England legend Bob Willis has died aged 70 on Wednesday after a long illness. The right-arm pacer represented England in 90 Tests and 64 ODIs between 1971 and 1984.
In Tests, he took 325 wickets at 25.20 while in ODIs he had 80 wickets at 24.60.
“We are heartbroken to lose our beloved Bob, who was an incredible husband, father, brother and grandfather,” his family said in a statement. “He made a huge impact on everybody he knew and we will miss him terribly. Bob is survived by his wife Lauren, daughter Katie, brother David and sister Ann. The Willis family has asked for privacy at this time to mourn the passing of a wonderful man and requests that in lieu of flowers, donations should be made to Prostate Cancer UK.”
Nicknamed ‘Goose’ for his unorthodox run-up to the crease, Willis was a fierce fast bowler of his time with the Headingley Test in 1981 being his finest hour with the ball. England were playing the catch up against Australia and then allrounder launched a counterattack with an unbeaten 149 before Willias took the centrestage, slicing through the tourists to finish with figures of 8/43, delivering an 18-run win.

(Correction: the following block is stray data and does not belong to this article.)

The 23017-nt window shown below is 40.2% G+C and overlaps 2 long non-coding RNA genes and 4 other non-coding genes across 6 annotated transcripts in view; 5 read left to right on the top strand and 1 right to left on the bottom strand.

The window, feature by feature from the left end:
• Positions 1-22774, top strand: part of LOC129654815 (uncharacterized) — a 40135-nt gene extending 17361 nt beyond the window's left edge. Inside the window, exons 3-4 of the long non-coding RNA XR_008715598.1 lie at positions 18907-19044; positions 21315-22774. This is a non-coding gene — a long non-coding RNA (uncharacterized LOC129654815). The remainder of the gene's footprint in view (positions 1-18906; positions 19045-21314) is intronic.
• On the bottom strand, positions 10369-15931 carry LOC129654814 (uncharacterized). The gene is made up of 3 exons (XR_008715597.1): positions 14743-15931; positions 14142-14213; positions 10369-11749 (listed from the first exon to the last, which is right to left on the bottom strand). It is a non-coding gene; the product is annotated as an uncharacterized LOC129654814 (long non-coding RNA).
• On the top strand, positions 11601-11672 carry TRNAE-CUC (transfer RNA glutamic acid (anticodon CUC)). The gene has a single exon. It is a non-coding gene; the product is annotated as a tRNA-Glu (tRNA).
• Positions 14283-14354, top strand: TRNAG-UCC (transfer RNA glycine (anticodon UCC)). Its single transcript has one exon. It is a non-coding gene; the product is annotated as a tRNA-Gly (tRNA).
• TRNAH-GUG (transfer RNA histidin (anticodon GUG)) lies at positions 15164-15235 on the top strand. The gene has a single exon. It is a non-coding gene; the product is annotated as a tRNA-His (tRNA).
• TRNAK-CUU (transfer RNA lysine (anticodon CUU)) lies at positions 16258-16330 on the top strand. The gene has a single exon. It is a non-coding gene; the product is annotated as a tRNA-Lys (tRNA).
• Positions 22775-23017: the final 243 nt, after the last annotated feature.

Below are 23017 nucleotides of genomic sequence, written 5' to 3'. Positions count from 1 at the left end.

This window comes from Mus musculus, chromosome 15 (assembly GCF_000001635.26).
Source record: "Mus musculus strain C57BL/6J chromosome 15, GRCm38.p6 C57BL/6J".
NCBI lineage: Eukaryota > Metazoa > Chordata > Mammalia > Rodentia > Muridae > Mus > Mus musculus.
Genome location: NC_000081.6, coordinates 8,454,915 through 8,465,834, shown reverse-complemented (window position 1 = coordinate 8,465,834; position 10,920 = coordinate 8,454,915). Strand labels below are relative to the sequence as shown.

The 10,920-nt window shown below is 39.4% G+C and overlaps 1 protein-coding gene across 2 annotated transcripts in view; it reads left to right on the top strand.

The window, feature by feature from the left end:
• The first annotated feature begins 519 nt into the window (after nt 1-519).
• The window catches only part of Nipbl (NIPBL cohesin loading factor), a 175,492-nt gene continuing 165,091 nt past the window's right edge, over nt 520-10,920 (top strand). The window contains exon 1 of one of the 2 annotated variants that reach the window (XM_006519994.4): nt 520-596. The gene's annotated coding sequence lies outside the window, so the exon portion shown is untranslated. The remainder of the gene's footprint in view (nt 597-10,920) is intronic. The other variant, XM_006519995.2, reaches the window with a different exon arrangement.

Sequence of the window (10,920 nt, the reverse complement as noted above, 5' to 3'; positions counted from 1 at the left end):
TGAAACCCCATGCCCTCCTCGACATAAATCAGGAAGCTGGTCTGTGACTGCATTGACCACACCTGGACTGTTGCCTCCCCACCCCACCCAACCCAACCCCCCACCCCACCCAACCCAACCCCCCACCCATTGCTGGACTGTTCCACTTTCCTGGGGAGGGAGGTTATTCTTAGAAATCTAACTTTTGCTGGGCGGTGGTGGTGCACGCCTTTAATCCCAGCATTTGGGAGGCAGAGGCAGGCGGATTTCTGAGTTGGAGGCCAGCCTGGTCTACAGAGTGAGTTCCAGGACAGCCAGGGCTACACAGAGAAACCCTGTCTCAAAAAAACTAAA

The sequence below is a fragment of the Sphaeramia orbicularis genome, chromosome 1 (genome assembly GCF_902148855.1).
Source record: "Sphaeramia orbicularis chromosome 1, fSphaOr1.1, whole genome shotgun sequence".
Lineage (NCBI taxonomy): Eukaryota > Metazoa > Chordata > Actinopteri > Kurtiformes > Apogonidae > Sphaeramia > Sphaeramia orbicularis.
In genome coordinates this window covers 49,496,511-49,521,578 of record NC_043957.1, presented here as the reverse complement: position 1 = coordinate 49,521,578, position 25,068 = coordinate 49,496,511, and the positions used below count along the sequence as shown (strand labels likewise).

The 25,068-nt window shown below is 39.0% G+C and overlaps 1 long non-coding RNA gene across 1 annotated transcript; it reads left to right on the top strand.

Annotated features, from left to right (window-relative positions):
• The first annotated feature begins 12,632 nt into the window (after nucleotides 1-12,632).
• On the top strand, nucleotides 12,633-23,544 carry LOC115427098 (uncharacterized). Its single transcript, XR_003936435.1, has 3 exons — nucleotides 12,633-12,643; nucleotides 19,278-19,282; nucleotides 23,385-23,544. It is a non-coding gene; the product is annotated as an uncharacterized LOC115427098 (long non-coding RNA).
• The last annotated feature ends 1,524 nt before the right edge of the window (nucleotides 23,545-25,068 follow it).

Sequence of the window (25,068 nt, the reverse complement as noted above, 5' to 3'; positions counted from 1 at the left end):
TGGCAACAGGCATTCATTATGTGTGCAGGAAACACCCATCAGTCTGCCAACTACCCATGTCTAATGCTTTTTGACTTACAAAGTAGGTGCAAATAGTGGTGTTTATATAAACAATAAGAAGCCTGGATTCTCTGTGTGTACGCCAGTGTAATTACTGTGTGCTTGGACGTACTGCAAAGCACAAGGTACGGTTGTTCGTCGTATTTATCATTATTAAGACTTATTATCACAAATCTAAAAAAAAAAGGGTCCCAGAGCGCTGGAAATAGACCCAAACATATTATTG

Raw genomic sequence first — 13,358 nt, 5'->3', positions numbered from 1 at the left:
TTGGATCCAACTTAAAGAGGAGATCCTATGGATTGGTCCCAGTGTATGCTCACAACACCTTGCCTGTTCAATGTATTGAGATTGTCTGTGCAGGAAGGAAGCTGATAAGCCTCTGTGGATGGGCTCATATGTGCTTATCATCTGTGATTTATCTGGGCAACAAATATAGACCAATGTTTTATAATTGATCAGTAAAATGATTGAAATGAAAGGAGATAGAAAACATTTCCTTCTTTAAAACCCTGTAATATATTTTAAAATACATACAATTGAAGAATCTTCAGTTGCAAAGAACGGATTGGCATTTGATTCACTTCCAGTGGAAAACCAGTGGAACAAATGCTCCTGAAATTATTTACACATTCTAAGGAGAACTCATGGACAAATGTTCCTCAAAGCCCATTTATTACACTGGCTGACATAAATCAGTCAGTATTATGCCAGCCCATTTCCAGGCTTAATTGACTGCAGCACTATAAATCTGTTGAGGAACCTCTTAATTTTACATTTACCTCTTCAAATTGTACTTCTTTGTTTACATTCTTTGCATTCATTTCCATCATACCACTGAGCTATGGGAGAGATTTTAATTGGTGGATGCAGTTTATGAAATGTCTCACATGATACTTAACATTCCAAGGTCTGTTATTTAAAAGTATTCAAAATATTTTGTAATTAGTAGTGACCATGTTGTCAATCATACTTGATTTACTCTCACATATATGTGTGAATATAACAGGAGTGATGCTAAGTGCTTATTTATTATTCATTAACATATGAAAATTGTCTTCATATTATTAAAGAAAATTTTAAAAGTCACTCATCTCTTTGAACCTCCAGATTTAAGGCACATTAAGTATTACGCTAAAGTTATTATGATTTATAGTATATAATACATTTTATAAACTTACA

He also captained England in 18 Tests.
After retiring in 1984, Willis built a successful career in broadcasting and was associated with the BBC and Sky
The England and Wales Cricket Board thanked Willis for his contribution towards the game, saying cricket has lost a dear friend. “We are deeply saddened to say farewell to Bob Willis, a legend of English cricket, at the age of 70,” ECB said in a statement. “Bob spearheaded the England bowling attack for more than a decade and took 325 Test wickets. He will always be remembered for his outstanding cricket career, in particular the dramatic Headingley Test victory.
“In later years as a broadcaster Bob was a perceptive and respected voice at the microphone. We are forever thankful for everything he has done for the game. Everyone at the ECB sends sincere condolences to his family. Cricket has lost a dear friend.”